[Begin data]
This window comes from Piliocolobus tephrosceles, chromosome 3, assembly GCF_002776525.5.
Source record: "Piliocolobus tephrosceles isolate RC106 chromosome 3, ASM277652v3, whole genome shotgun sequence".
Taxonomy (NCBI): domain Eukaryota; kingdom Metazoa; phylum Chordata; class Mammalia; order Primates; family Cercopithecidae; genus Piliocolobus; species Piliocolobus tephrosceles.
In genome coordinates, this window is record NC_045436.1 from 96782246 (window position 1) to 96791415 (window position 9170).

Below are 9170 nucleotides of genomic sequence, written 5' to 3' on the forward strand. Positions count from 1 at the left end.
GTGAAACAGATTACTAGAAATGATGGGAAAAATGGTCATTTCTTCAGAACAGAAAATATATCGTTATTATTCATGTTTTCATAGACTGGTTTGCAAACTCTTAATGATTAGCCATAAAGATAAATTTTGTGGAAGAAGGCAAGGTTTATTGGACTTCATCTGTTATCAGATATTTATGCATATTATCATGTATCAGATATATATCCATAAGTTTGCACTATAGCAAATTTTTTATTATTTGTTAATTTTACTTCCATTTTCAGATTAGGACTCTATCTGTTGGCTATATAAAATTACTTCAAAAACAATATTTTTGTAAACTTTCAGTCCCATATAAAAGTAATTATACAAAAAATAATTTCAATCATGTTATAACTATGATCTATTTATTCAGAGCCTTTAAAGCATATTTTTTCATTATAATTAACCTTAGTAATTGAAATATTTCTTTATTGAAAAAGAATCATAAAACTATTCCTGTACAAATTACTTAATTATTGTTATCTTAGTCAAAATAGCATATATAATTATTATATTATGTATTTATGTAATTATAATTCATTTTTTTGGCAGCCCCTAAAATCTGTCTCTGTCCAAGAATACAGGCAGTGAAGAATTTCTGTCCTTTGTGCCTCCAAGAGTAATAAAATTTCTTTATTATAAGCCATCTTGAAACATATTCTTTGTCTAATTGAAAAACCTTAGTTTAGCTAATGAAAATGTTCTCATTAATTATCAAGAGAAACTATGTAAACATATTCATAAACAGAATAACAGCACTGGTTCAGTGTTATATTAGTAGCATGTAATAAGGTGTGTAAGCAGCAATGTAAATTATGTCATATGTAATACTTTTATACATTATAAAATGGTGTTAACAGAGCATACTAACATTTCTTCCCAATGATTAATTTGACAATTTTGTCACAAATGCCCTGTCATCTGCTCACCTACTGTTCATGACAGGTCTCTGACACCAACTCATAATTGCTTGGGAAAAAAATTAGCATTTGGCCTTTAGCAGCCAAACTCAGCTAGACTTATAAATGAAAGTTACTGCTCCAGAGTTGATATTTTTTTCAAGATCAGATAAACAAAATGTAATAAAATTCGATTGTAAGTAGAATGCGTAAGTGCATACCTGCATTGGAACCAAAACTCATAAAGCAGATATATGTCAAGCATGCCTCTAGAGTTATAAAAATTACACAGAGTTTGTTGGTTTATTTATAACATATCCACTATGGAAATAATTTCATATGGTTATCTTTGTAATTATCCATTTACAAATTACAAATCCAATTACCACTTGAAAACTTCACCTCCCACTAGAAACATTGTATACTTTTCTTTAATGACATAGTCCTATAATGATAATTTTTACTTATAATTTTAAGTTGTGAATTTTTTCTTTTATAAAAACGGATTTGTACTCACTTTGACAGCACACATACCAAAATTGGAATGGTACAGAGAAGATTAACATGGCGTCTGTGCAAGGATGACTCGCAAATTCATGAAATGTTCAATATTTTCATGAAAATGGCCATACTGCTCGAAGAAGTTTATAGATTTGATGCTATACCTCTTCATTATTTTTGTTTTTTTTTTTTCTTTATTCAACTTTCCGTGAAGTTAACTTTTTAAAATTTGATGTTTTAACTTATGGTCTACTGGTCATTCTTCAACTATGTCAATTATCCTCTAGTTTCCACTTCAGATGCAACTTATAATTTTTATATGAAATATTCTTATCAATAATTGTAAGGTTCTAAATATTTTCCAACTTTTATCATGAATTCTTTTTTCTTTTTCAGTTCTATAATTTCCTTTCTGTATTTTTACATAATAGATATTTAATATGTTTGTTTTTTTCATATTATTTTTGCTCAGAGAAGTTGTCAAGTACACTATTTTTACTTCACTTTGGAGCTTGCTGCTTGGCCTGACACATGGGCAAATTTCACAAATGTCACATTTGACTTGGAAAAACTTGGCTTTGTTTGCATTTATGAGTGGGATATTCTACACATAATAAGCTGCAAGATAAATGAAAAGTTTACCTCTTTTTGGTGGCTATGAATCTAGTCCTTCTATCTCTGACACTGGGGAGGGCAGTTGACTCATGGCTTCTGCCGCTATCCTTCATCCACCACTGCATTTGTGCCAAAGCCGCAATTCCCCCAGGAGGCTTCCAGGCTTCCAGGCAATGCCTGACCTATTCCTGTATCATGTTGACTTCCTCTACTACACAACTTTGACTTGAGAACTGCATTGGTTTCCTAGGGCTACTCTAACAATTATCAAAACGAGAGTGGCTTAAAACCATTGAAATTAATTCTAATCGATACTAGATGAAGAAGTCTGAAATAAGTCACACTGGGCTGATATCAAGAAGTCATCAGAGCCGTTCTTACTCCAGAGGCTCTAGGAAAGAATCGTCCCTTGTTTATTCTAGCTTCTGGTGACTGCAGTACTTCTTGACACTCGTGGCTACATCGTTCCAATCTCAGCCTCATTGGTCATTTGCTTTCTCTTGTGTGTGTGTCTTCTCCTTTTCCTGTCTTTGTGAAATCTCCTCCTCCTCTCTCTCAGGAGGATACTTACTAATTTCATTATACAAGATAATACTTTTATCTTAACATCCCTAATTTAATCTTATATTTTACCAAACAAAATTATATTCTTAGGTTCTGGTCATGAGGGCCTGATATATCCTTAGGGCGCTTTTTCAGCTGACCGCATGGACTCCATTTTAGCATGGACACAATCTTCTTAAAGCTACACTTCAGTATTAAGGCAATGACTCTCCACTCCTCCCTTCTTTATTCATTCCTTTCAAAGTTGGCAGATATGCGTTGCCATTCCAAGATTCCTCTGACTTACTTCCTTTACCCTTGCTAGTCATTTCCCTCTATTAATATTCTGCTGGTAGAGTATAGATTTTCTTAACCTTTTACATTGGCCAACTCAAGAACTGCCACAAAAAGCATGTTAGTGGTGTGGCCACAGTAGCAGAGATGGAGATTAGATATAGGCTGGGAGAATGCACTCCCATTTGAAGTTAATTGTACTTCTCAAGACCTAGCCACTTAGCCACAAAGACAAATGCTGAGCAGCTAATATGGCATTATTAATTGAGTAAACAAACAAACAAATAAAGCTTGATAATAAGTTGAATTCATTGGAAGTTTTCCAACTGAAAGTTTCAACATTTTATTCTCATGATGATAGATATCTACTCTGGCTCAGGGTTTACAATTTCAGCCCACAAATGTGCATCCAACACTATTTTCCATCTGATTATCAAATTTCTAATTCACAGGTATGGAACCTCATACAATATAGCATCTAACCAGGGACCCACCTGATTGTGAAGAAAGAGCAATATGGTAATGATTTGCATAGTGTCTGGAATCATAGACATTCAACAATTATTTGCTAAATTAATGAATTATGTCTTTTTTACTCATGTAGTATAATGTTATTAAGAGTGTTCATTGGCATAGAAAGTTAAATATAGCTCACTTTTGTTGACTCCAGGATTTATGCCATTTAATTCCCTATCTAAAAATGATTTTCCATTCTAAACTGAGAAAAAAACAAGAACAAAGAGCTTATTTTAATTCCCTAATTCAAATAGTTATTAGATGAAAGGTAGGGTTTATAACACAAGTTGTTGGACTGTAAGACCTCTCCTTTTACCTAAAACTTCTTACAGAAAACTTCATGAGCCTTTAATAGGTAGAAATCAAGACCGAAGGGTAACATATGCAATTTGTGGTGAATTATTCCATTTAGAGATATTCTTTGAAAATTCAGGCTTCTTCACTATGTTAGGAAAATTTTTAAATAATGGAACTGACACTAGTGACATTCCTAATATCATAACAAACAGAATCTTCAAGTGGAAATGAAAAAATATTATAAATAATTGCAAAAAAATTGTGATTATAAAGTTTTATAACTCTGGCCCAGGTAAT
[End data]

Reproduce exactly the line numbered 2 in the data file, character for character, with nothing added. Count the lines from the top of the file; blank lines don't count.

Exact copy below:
Source record: "Piliocolobus tephrosceles isolate RC106 chromosome 3, ASM277652v3, whole genome shotgun sequence".